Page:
A new report by the Economic Commission for Latin America and the Caribbean (ECLAC) unveiled on Tuesday, proposes that governments ensure immediate temporary cash transfers to help millions of people struggling to meet basic needs, as the massive fallout from COVID-19 ripples across the region’s economies.
Executive-Secretary Alecia Bárcena - launching the “The Social Challenge in Times of COVID-19” report, at a virtual press conference in Santiago, Chile - said these transfers should then be made permanent and extend to those who are at risk of being caught in the poverty trap. Such a step would pave the way towards a universal basic income, guaranteeing the basic right to survival, she said.
To face the #COVID19 crisis, in total 126 social protection measures have been applied in 29 #LAC's countries for the population that is currently poor and vulnerable. Among them, cash and food transfers are reaching 90.5 million households. Read more: https://t.co/Jl3n3A0Mzm pic.twitter.com/UWbneeAFFv— ECLAC (@eclac_un) May 12, 2020
“We must move towards the creation of a welfare State based on a new social compact that takes into account fiscal, social and production-related matters”, she explained, stressing that the pandemic has exposed structural problems in the economic model and the failings of costly social protection and welfare systems.
Immediate cash transfers
ECLAC’s proposal for a basic emergency income should be implemented immediately, Ms. Bárcena said, with a view to keeping it in place over time, depending on each country’s situation. “This is especially relevant because overcoming the pandemic will take time”, she said. Societies will have to coexist with the coronavirus, which will hamper reactivation of the economy.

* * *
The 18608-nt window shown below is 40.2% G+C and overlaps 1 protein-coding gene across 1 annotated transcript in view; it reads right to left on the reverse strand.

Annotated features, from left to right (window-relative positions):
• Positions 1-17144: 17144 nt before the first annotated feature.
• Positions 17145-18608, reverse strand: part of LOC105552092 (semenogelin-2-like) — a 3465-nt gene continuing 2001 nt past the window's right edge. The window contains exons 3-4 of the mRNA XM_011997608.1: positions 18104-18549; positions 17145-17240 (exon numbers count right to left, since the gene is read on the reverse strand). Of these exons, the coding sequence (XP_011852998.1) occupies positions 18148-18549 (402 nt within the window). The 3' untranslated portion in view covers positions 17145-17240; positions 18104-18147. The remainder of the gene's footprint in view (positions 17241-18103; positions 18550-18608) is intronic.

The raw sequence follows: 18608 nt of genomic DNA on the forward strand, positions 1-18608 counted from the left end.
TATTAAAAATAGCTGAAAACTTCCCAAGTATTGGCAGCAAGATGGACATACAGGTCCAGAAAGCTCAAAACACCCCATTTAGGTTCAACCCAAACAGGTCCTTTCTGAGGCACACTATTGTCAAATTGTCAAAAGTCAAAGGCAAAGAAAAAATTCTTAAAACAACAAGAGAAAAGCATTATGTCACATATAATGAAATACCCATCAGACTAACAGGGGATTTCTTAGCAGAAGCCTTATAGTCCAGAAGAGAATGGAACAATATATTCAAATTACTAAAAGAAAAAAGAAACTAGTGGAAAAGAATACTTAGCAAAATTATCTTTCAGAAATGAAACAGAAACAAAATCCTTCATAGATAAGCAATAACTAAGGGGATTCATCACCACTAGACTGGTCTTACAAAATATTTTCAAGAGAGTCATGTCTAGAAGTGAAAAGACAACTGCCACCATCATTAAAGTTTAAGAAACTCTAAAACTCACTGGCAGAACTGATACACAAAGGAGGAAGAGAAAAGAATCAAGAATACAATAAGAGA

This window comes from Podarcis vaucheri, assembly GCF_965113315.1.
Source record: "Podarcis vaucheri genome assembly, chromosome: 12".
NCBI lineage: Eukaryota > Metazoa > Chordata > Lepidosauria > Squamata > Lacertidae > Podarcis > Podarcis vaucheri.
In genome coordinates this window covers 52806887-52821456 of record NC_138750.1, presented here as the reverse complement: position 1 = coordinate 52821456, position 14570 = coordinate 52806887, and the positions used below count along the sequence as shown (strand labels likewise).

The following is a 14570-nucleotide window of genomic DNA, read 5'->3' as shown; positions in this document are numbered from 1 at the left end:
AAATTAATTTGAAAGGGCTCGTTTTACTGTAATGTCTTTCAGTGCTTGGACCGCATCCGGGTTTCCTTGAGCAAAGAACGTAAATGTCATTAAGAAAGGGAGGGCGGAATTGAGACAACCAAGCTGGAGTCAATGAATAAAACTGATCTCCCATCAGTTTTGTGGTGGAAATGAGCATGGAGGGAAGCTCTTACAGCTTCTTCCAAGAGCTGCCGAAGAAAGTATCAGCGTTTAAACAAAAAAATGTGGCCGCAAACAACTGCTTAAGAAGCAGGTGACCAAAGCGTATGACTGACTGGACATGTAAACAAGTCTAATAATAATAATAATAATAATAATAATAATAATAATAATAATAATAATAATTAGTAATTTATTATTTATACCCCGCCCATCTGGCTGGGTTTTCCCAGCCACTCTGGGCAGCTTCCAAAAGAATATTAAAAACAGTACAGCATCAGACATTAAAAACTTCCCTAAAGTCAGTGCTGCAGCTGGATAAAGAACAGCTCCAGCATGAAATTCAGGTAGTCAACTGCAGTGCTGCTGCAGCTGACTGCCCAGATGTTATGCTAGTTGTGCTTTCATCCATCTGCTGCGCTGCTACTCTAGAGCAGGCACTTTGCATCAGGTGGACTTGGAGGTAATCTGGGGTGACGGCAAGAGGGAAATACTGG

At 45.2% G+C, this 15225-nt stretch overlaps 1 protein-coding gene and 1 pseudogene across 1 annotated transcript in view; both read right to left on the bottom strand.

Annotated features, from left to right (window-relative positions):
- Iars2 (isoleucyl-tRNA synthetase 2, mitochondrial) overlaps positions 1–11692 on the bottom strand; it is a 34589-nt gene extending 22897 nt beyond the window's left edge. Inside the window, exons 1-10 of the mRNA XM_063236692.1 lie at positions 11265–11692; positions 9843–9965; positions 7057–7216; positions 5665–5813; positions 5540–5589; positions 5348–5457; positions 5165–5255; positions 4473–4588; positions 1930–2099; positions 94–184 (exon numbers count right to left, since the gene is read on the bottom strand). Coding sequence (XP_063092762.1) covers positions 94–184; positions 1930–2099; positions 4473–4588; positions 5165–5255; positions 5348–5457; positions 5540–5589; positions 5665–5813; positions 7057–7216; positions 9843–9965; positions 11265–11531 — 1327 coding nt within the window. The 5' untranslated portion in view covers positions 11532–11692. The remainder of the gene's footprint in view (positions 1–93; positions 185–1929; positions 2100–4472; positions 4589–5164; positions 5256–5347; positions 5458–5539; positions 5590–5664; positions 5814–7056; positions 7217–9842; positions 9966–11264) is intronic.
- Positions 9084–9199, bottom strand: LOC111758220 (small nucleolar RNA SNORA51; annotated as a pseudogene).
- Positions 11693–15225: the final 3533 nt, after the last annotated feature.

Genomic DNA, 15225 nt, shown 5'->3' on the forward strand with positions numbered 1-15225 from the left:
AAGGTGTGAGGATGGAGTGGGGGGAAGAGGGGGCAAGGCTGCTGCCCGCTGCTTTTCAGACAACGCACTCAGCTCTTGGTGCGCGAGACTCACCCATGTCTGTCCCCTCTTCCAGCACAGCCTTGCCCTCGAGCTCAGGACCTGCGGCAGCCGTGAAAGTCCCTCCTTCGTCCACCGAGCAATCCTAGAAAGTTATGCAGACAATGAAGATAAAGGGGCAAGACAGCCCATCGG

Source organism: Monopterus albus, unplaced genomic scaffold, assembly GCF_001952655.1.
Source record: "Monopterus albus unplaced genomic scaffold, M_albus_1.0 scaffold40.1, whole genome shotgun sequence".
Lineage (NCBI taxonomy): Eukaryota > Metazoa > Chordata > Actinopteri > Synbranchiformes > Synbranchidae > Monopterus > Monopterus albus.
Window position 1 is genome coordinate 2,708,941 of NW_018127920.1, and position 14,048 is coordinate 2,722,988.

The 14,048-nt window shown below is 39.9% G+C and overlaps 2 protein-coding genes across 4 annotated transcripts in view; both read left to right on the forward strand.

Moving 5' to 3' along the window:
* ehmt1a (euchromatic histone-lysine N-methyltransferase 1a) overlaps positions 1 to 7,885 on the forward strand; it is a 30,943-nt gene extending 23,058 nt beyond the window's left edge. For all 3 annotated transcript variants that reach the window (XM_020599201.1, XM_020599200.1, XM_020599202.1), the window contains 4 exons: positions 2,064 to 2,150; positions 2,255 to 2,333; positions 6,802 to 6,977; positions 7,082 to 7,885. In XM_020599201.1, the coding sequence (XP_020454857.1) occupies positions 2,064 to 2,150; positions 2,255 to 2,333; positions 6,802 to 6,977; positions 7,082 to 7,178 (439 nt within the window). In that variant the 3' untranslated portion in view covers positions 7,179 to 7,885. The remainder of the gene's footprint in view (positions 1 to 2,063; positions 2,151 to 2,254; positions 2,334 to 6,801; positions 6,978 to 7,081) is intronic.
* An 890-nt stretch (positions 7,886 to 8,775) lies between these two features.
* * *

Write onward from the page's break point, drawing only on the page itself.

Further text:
ECLAC proposes that providing basic emergency income, should amount to the per capita cost of acquiring a basic food basket and meeting other basic needs over a six-month period, to the entire population living in poverty, in 2020.
That means reaching 215 million people, or 34.7 per cent of the Latin American and Caribbean population. This would entail additional spending of 2.1 per cent of gross domestic product (GDP).
The report takes stock of the anticipated social effects of COVID-19, and in the short-term, foresees an increase in poverty, extreme poverty and inequality in the context of low economic growth.
Doing the math
With an anticipated 5.3 per cent GDP drop and 3.4 percentage point increase in unemployment, poverty in Latin America is expected to jump by at least 4.4 percentage points – or a further 28.7 million people who will fall through the net – in 2020, versus the previous year, which totalled just under 215 million people.
It is necessary to guarantee income, food security and basic services to a broad group of people - ECLAC chief
In this scenario, broad strata of the Latin American and Caribbean population are living in chronic conditions of economic insecurity, the report finds. An estimated 10 per cent of people living in non-extreme poverty in 2019 - 11.8 million people - will likely suffer extreme poverty. A sharp deterioration in the position of people in the middle strata is also expected.
The report finds that women, informal workers, paid domestic workers, indigenous peoples, Afro-descendant people and migrants are among those especially vulnerable to socioeconomic crisis. To date, 126 social protection measures have been applied in 29 countries, with cash and food transfers now reaching 90.5 million households – or 58 per cent of the region’s population.
Amid such strife, “it is necessary to guarantee income, food security and basic services to a broad group of people whose situation has become extremely vulnerable and who were not necessarily included in the social programmes existing prior to the pandemic”, the Executive-Secretary said.
Avoid another ‘lost decade’
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In addition, operational challenges relating to people’s use of banks must be met, by completing, updating and connecting social records. In the medium and long-term, ECLAC stresses that the exercise of rights should be guaranteed by strengthening the welfare state, introducing a care system, gradually implementing innovative financing mechanisms.
“Given the sizeable historical gaps that the pandemic has worsened…now is the time to implement universal, redistributive and solidarity-based policies with a rights-based approach”, Ms. Bárcena asserted. “Building the welfare State and universal social protection systems is key to averting another lost decade.”